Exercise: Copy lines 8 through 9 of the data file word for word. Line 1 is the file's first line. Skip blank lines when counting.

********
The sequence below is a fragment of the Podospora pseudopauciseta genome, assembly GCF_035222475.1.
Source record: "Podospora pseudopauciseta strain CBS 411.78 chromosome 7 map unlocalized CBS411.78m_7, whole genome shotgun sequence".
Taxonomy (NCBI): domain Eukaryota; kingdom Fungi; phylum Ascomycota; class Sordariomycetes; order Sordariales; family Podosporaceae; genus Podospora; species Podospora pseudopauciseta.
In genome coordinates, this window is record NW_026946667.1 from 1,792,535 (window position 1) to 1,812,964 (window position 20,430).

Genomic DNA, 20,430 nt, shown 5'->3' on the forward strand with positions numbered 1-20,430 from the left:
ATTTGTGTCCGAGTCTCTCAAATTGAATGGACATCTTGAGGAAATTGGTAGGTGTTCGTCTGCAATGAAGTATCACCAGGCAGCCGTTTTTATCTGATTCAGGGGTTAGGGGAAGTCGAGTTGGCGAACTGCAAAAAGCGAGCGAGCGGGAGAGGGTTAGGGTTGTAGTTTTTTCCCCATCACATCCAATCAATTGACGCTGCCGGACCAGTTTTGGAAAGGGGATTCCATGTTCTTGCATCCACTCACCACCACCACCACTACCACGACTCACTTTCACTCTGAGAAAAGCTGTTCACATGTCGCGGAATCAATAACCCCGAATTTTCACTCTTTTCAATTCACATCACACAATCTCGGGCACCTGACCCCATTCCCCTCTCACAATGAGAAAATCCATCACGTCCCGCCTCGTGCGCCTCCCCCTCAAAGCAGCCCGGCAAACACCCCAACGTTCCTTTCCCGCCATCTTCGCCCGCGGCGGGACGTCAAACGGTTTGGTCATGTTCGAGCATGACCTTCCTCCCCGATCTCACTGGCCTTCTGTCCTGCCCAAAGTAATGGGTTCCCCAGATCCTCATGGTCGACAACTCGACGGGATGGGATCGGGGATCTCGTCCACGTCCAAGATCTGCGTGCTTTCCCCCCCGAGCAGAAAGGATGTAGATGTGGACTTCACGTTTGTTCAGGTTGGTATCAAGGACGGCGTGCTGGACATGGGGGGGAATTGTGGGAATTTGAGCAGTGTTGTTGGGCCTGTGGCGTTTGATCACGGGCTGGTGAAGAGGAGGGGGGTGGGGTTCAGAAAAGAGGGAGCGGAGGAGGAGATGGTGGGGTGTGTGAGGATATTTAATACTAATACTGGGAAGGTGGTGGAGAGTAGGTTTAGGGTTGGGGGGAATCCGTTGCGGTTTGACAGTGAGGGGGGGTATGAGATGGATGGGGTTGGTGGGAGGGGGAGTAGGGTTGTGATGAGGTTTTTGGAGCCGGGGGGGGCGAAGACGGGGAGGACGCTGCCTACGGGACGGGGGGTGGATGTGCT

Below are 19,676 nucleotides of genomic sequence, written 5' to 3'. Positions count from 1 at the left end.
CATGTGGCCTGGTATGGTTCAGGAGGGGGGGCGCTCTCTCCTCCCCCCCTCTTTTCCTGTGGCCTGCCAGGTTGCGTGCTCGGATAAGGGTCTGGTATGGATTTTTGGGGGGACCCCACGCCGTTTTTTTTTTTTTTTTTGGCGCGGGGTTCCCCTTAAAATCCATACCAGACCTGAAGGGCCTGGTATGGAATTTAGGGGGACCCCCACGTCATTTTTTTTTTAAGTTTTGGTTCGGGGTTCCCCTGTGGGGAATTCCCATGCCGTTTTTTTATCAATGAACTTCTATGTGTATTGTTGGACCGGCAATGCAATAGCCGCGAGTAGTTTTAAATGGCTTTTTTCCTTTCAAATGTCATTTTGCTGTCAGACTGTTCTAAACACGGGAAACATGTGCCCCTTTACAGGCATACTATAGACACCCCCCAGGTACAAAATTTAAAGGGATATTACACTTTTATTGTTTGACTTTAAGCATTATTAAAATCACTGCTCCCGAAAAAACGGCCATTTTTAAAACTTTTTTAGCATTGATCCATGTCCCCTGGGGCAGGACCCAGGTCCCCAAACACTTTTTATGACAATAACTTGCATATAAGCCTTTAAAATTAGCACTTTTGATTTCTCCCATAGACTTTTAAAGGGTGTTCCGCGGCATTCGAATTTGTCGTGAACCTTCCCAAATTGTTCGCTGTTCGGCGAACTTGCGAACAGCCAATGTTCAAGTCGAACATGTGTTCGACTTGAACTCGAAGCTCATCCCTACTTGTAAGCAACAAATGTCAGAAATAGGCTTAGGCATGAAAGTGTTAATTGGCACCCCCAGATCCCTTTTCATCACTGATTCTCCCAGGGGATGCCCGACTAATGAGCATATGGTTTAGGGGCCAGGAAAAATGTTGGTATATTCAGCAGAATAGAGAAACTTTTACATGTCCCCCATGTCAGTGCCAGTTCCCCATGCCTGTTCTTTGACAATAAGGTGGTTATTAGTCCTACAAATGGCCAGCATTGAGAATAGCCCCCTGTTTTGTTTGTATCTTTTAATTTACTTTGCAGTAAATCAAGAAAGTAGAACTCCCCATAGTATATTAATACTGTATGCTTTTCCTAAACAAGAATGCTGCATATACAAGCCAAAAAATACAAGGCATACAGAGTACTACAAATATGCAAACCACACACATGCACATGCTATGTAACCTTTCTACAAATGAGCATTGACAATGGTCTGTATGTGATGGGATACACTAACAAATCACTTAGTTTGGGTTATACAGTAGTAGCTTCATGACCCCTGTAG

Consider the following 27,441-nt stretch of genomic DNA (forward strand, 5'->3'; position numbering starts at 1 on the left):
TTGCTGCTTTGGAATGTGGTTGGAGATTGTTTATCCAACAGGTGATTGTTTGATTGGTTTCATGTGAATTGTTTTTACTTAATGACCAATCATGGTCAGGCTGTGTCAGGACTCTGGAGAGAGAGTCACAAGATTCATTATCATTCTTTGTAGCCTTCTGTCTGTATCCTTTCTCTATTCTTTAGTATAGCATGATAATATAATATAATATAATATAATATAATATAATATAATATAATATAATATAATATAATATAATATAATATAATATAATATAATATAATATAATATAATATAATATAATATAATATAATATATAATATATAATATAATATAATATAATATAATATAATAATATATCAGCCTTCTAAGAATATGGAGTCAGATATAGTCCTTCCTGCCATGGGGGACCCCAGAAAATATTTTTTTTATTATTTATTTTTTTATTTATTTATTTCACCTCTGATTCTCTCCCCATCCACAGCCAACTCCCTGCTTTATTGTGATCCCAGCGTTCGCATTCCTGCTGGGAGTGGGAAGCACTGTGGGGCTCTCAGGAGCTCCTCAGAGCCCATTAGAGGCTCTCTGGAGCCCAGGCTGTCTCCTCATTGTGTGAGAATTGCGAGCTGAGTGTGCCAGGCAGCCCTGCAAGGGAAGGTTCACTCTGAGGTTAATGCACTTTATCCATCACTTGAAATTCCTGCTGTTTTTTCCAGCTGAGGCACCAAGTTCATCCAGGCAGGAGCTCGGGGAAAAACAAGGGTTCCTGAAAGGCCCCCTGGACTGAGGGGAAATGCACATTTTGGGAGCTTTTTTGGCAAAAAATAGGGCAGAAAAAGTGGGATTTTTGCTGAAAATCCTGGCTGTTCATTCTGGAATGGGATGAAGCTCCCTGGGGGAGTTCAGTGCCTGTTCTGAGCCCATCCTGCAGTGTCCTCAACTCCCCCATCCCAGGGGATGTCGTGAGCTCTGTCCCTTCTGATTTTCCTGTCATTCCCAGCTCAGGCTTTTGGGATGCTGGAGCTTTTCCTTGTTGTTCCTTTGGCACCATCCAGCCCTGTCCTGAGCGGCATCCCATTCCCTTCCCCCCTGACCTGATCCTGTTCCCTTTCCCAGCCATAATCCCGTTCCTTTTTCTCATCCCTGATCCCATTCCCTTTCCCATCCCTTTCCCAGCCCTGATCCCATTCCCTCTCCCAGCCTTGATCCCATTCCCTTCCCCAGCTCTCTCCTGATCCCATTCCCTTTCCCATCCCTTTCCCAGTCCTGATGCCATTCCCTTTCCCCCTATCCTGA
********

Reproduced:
CATGTGGCCTGGTATGGTTCAGGAGGGGGGGCGCTCTCTCCTCCCCCCCTCTTTTCCTGTGGCCTGCCAGGTTGCGTGCTCGGATAAGGGTCTGGTATGGATTTTTGGGGGGACCCCACGCCGTTTTTTTTTTTTTTTTTGGCGCGGGGTTCCCCTTAAAATCCATACCAGACCTGAAGGGCCTGGTATGGAATTTAGGGGGACCCCCACGTCATTTTTTTTTTAAGTTTTGGTTCGGGGTTCCCCTGTGGGGAATTCCCATGCCGTTTTTTTATCAATGAACTTCTATGTGTATTGTTGGACCGGCAATGCAATAGCCGCGAGTAGTTTTAAATGGCTTTTTTCCTTTCAAATGTCATTTTGCTGTCAGACTGTTCTAAACACGGGAAACATGTGCCCCTTTACAGGCATACTATAGACACCCCCCAGGTACAAAATTTAAAGGGATATTACACTTTTATTGTTTGACTTTAAGCATTATTAAAATCACTGCTCCCGAAAAAACGGCCATTTTTAAAACTTTTTTAGCATTGATCCATGTCCCCTGGGGCAGGACCCAGGTCCCCAAACACTTTTTATGACAATAACTTGCATATAAGCCTTTAAAATTAGCACTTTTGATTTCTCCCATAGACTTTTAAAGGGTGTTCCGCGGCATTCGAATTTGTCGTGAACCTTCCCAAATTGTTCGCTGTTCGGCGAACTTGCGAACAGCCAATGTTCAAGTCGAACATGTGTTCGACTTGAACTCGAAGCTCATCCCTACTTGTAAGCAACAAATGTCAGAAATAGGCTTAGGCATGAAAGTGTTAATTGGCACCCCCAGATCCCTTTTCATCACTGATTCTCCCAGGGGATGCCCGACTAATGAGCATATGGTTTAGGGGCCAGGAAAAATGTTGGTATATTCAGCAGAATAGAGAAACTTTTACATGTCCCCCATGTCAGTGCCAGTTCCCCATGCCTGTTCTTTGACAATAAGGTGGTTATTAGTCCTACAAATGGCCAGCATTGAGAATAGCCCCCTGTTTTGTTTGTATCTTTTAATTTACTTTGCAGTAAATCAAGAAAGTAGAACTCCCCATAGTATATTAATACTGTATGCTTTTCCTAAACAAGAATGCTGCATATACAAGCCAAAAAATACAAGGCATACAGAGTACTACAAATATGCAAACCACACACATGCACATGCTATGTAACCTTTCTACAAATGAGCATTGACAATGGTCTGTATGTGATGGGATACACTAACAAATCACTTAGTTTGGGTTATACAGTAGTAGCTTCATGACCCCTGTAG

Consider the following 27,441-nt stretch of genomic DNA (forward strand, 5'->3'; position numbering starts at 1 on the left):